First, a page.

United States District Court, District of Columbia
N. MCFADDEN, UNITED STATES DISTRICT JUDGE.
Organic Consumers Association ("Plaintiff') brings
this action under the District of Columbia Consumer
Protection Procedures Act ("CPPA"), seeking to
prevent Defendant Hain Celestial Group, Inc. ("Hain
Celestial") from labeling its "Earth's
Best" infant and toddler formula products as
"organic, " at least when those products are in the
District of Columbia. The complaint's only count alleges
that the products contain synthetic ingredients that are not
permitted under the federal Organic Food Production Act of
1990 ("OFPA"), and thus the "organic"
label is a misrepresentation that violates the CPPA. Hain
Celestial moves to dismiss, contending, inter alia,
that private enforcement of organic labeling via state law is
preempted by the OFPA. For the reasons that follow, I
conclude that Plaintiffs claim is federally preempted, and
grant the motion to dismiss.
filed a single-count complaint in D.C. Superior Court,
alleging that Hain Celestial's infant and toddler
formulas under the "Earth's Best" brand (the
"Challenged Products") contain "[a]t least 29
ingredients" (the "Challenged Ingredients")
not permitted under the OFP A. Compl. 4. According to
Plaintiff, these ingredients are "nonagricultural
substances/' some of which pose health risks to the
public, and all of which are illegal in "organic"
infant formula because they are not permitted under the OFP A
and its regulations. Compl. 4, 12-23. Plaintiff seeks a
declaration that Defendant's conduct in marketing the
Challenged Products violates the CPPA, an order enjoining the
conduct and requiring "corrective advertising and
revised labeling, " costs and disbursements (including
attorneys' fees), and punitive damages. Compl. 27-28.
Celestial removed to federal court on the basis of diversity
and federal question jurisdiction, and Plaintiff did not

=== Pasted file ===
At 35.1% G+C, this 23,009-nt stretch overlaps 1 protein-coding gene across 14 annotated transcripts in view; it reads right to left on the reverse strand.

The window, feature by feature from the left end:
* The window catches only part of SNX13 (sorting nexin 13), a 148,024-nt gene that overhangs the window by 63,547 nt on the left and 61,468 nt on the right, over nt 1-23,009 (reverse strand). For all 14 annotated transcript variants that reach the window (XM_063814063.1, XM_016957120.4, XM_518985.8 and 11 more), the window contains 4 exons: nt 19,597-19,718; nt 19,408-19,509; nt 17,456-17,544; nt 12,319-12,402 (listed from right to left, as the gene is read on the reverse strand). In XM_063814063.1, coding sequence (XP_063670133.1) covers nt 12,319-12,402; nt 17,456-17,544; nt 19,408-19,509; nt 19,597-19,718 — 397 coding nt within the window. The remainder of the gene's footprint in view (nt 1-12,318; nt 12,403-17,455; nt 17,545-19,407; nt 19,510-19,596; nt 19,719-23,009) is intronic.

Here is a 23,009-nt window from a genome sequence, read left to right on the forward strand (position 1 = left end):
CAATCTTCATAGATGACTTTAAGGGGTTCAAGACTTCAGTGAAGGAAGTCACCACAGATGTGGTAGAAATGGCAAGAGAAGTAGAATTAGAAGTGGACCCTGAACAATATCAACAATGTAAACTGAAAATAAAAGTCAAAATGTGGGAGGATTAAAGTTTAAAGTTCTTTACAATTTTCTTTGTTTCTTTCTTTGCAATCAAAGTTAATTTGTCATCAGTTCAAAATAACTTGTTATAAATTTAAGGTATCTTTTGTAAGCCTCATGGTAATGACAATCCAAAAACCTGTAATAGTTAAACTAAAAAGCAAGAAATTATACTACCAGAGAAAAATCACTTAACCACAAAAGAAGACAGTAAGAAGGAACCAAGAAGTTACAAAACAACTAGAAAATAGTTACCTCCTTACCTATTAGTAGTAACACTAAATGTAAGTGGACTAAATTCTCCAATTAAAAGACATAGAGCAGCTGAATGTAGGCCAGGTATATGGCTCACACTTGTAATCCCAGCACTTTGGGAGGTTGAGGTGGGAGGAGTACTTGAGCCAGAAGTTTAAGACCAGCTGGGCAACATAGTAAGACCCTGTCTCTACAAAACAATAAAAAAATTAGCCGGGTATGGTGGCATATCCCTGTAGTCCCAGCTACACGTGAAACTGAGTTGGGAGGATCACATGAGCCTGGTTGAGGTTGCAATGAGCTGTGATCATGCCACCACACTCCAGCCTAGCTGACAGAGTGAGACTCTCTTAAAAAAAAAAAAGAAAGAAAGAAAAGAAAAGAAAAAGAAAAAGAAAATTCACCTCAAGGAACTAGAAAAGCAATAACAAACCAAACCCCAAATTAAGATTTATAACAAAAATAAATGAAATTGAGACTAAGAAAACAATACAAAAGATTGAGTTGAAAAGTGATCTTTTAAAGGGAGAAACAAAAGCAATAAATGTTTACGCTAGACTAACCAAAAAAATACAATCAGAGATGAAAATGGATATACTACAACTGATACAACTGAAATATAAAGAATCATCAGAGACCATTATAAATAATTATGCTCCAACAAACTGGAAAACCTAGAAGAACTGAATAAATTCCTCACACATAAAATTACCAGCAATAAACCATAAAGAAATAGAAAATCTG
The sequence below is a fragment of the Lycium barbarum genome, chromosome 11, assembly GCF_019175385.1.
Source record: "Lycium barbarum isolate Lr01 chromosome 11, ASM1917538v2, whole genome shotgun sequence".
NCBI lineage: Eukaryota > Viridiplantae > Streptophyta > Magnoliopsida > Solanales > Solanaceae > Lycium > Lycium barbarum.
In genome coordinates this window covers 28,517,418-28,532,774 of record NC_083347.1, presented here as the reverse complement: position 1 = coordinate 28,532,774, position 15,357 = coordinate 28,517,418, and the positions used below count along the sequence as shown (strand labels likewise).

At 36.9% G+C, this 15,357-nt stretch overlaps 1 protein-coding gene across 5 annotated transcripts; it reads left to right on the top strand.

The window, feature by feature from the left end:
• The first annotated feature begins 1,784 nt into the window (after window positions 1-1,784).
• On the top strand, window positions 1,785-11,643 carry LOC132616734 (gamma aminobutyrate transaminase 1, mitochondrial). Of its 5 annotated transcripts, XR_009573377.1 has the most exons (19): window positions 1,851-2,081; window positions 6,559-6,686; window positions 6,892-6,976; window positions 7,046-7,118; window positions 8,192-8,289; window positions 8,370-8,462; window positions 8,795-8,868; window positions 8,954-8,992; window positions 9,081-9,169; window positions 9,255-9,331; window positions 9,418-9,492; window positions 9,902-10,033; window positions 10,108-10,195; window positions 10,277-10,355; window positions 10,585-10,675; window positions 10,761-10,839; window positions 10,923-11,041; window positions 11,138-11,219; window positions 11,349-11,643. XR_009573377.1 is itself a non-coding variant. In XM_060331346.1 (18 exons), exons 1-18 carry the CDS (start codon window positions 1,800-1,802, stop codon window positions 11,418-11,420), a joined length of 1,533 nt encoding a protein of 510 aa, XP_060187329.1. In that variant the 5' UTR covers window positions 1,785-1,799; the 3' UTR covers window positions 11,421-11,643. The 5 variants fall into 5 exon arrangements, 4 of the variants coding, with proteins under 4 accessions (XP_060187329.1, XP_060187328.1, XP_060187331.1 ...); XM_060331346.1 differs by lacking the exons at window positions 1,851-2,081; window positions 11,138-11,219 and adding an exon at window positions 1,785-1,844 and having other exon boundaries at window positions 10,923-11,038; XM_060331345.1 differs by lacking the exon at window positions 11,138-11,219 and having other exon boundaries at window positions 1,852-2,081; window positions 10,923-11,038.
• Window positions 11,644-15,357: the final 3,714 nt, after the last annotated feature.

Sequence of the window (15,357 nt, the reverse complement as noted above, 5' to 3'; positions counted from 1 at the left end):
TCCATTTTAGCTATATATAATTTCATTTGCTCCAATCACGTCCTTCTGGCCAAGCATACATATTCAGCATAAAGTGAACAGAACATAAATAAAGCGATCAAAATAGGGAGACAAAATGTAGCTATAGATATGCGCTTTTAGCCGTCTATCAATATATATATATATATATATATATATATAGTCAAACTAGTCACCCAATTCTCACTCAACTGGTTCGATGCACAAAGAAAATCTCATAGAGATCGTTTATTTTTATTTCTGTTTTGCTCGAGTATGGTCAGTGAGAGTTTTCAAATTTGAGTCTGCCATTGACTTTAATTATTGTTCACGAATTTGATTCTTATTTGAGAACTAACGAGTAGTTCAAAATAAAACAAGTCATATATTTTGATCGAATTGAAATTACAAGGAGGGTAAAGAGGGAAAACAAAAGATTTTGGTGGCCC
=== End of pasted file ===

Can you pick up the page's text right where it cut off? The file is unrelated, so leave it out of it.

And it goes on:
contest the removal. Hain Celestial moves to dismiss the
complaint in its entirety.
survive a motion to dismiss, a complaint must contain
sufficient factual matter, accepted as true, to 'state a
claim to relief that is plausible on its face.'"
Ashcroft v. Iqbal, 556 U.S. 662, 678 (2009) (quoting
Bell Atl. Corp. v. Twombly, 550 U.S. 544, 570
(2007)). "A claim crosses from conceivable to plausible
when it contains factual allegations that, if proved, would
'allow the court to draw the reasonable inference that
the defendant is liable for the misconduct
alleged.'" Banneker Ventures, LLC v.
Graham, 798 F.3d 1119, 1129 (D.C. Cir. 2015) (alteration
omitted) (quoting Iqbal, 556 U.S. at 678). In
undertaking this inquiry, the court will "accept all the
well-pleaded factual allegations of the complaint as true and
draw all reasonable inferences from those allegations in the
plaintiffs favor." Id. However, we do not
assume the truth of legal conclusions. Id.
jurisdiction is a threshold question, I begin by considering
whether Plaintiff has standing. Defendant contends that Plaintiff
has failed to adequately plead a concrete
"injury-in-fact, " part of the
'"irreducible constitutional minimum' of Article
III standing. Shaw v. Marriott Int'l, Inc., 605
F.3d 1039, 1042 (DC. Cir. 2010) (quoting Lujan v.
Defenders of Wildlife, 504 U.S. 555, 560-61 (1992));
Def's Mot. Dismiss 10-15. But the complaint alleges,
inter alia, that because it exists to promote, the